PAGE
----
When it comes to choosing a life path, I often tell my daughters to ask themselves this question:

“Where do you want your stress?”

Here’s what I mean:

If I’m a doctor, lawyer, engineer, or CEO, chances are pretty good that I’m probably doing okay financially. So my stress may come in the form of deadlines, or making sure designs or plans are mathematically accurate, or selling my life to the firm at 80 or more hours a week, or hovering over a patient in the operating room wondering if they’re going to make it.

But when I choose teaching as a life path and career, I did not choose those particular stressors.

I still HAVE stressors, just not those.

For instance, you may find me hitting up the Goodwill store down the street for a couple of loud Hawaiian shirts because I cannot afford Tommy Bahama or Banana Republic.

Or you may find me counting out the change from the coffee mug in my office to pay for an end-of-the-month pizza during those few days before the direct deposit drops.

Or you may even find me on the phone with the customer service rep from Verizon every now and then as I’m saying, “Please don’t turn off my phone. I’ll get the check to you as soon as I can.”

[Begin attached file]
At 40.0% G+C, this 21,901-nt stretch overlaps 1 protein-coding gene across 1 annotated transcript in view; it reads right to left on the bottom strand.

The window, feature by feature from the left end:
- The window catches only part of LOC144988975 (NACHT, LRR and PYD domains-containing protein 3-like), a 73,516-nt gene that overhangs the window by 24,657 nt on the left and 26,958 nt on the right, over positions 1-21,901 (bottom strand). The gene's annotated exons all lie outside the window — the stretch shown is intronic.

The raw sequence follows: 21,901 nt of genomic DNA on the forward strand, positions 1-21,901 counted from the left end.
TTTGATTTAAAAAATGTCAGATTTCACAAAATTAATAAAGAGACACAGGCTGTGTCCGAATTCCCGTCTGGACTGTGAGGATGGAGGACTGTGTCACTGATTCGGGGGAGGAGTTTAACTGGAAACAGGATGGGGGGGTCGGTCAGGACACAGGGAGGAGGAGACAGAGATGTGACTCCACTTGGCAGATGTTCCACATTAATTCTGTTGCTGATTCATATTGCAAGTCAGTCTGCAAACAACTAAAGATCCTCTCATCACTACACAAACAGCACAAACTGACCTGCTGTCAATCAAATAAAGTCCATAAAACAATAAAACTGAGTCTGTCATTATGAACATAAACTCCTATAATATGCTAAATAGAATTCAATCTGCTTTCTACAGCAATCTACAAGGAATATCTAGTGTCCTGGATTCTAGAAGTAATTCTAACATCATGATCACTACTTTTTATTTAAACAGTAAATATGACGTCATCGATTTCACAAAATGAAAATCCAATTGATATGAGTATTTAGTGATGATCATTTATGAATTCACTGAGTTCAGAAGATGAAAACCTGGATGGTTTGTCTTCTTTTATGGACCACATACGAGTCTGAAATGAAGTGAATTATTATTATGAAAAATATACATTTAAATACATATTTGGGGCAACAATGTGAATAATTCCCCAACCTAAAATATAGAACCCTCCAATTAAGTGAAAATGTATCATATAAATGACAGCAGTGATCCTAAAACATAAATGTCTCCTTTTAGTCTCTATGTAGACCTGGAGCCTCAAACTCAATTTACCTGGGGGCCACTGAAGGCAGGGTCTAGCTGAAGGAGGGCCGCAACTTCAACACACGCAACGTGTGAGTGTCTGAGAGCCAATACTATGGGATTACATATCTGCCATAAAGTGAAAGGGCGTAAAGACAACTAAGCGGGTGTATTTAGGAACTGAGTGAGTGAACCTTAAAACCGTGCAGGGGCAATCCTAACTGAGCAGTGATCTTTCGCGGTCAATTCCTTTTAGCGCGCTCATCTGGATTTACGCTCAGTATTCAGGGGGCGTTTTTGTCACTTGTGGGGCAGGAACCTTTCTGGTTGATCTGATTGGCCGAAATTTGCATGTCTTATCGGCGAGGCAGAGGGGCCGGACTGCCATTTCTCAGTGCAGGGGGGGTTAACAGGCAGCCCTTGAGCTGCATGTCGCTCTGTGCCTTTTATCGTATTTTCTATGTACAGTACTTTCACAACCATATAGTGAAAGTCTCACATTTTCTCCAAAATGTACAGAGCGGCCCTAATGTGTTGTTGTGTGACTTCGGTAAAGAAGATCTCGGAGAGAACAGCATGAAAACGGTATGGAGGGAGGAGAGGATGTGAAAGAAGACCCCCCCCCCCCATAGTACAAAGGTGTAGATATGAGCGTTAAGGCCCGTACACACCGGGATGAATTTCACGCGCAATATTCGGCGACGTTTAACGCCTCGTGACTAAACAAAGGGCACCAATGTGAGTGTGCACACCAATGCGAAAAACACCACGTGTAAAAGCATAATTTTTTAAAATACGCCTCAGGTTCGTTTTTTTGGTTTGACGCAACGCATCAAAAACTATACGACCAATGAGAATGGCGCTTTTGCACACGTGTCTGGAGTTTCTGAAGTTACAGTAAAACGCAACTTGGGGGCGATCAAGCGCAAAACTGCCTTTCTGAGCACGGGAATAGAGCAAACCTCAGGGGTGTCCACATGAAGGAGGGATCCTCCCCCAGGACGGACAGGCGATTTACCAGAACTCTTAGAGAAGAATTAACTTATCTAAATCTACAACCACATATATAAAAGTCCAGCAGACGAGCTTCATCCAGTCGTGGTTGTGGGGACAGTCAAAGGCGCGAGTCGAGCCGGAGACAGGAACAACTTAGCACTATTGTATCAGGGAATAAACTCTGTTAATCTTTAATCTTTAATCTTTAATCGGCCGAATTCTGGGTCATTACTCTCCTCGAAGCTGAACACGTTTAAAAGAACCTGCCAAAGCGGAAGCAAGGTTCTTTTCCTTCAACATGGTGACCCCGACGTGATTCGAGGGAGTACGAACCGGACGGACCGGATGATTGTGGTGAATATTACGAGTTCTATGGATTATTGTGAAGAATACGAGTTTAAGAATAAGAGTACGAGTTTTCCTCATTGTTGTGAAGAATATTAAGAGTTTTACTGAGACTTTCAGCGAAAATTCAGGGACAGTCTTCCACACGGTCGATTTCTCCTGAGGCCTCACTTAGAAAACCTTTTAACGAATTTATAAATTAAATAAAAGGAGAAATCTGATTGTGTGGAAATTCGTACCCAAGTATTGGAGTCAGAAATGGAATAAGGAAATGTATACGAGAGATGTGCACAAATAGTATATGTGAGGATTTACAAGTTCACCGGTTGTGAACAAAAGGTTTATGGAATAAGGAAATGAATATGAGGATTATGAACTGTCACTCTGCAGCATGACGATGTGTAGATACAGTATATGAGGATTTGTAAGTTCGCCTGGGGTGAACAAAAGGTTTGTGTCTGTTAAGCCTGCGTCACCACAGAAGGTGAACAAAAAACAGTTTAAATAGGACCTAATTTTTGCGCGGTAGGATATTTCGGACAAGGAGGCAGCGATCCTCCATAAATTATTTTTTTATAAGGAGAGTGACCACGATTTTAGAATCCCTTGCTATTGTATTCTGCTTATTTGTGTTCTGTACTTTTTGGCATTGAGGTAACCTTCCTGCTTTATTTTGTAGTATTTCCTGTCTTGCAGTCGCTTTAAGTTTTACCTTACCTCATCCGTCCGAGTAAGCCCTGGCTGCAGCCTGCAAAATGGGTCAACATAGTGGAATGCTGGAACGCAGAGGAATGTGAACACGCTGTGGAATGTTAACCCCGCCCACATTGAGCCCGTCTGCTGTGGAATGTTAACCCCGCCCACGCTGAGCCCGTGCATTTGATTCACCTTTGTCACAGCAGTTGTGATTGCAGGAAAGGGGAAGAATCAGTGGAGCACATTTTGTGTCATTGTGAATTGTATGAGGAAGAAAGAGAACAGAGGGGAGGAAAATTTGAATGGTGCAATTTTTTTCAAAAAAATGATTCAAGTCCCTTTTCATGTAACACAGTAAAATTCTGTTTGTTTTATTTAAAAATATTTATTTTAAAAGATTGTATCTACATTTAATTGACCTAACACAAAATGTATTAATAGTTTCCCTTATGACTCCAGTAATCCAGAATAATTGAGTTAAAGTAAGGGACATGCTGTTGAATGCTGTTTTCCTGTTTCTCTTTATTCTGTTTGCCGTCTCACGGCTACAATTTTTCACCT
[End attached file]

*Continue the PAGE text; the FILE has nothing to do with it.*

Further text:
Now I know that teachers also have professional stressors.

And I know that doctors, lawyers, and CEOS sometimes have financials stressors.

But in general, things tend to fall on one side or the other.

So make no mistake, you’re going to have stress.

Everyone does.

But when you’re wondering which path to take in life and wondering what road is best. . .

It might help to remember this question:

“Where do you want your stress?” TZT

If you’re looking for more ideas like this, check out The Zen Teacher: Creating Focus, Simplicity, and Tranquility in the Classroom. Read about how gratitude, compassion, acceptance, nonjudgment, being in The Moment, learning to say no without guilt, and similar strategies can reduce your stress, improve your Self-Care, and increase your sense of peace.